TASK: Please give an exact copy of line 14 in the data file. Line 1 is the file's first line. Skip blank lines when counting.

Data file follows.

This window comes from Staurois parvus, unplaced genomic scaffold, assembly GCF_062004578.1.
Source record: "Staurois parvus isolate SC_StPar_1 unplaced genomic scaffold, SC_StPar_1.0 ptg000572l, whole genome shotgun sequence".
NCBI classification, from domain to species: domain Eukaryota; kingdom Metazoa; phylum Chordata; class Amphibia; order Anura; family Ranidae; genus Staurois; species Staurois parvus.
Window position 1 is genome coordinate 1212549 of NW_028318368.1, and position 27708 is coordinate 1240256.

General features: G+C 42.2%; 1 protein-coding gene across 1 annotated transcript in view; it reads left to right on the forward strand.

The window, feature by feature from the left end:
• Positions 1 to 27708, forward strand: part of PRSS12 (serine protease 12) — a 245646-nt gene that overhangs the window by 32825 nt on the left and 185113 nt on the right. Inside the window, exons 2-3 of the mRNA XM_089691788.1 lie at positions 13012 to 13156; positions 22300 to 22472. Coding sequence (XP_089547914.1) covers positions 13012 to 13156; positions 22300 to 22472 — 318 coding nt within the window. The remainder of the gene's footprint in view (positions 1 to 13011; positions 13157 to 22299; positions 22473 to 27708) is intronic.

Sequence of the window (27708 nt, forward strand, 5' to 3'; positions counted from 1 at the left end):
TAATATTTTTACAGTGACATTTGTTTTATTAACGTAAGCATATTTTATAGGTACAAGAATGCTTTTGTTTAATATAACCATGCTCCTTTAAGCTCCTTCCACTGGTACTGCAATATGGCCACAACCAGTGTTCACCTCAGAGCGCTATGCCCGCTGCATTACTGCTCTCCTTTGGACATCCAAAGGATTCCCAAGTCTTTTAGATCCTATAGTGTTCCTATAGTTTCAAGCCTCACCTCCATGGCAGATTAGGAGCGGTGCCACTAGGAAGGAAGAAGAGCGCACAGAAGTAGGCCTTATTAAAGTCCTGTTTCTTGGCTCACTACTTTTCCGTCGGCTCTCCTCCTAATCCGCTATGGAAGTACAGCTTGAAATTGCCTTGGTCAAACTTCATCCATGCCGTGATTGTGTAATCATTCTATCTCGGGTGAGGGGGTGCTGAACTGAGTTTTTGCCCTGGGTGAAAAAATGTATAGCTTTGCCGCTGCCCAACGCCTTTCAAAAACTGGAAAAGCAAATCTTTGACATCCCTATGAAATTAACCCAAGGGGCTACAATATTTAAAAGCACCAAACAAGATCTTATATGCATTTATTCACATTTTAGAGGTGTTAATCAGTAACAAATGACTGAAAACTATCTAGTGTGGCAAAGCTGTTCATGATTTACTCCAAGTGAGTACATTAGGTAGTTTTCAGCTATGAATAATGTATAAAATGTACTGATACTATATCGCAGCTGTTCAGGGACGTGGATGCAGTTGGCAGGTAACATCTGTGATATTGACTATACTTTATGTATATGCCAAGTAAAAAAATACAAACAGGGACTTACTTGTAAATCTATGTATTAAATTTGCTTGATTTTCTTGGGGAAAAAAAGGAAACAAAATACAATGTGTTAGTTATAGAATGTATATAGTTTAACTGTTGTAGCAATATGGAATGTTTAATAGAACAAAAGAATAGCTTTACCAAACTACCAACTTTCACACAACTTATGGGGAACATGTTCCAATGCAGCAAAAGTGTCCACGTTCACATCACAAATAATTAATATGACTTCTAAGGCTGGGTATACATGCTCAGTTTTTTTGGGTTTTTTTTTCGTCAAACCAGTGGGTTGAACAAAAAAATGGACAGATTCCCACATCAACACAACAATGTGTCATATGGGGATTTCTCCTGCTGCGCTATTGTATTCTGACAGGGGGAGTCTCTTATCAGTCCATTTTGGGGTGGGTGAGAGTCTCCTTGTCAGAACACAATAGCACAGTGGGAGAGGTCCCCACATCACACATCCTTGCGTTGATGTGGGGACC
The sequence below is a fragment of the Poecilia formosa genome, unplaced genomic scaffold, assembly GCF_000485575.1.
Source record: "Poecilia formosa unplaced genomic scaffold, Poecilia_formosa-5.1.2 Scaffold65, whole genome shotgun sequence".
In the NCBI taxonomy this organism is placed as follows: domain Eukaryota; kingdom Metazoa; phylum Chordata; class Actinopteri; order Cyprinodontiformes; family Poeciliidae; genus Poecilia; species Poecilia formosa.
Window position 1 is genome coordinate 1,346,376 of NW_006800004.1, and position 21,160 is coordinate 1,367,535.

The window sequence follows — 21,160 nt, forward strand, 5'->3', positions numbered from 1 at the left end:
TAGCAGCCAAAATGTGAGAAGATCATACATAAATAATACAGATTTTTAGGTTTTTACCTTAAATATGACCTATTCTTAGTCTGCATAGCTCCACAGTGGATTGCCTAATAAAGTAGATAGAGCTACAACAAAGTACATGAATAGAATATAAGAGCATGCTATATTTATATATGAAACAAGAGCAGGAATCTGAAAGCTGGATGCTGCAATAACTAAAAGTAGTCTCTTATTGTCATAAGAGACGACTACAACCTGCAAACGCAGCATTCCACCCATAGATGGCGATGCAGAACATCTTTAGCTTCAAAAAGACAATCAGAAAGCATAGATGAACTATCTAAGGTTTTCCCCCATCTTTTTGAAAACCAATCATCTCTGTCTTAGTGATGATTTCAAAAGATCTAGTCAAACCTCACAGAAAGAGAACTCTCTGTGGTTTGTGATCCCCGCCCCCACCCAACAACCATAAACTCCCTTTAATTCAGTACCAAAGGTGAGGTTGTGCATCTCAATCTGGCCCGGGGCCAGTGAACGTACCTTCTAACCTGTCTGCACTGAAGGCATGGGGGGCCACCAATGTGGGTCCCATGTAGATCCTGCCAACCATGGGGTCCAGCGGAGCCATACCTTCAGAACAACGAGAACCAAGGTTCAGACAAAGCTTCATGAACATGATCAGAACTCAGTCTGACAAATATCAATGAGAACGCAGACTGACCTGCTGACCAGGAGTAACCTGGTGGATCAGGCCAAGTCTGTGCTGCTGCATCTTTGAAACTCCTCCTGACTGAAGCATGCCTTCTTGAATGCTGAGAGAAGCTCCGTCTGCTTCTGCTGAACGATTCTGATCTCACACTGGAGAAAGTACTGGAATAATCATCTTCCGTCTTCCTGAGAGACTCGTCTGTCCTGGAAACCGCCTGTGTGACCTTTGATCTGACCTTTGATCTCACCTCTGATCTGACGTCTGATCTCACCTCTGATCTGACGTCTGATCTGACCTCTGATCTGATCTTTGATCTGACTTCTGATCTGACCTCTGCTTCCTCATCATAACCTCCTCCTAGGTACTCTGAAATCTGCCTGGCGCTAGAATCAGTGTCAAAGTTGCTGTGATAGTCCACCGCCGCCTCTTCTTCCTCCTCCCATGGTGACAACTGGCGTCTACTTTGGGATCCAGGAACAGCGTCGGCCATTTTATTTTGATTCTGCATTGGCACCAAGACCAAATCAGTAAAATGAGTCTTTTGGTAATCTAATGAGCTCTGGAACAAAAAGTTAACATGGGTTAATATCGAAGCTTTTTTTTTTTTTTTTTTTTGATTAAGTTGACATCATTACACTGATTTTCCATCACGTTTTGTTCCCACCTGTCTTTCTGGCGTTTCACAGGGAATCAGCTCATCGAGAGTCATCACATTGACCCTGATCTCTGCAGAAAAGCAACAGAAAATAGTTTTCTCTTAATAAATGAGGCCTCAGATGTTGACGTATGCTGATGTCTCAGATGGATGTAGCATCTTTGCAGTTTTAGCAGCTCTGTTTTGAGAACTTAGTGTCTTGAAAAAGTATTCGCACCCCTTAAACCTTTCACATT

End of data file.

The window sequence follows — 21,160 nt, forward strand, 5'->3', positions numbered from 1 at the left end: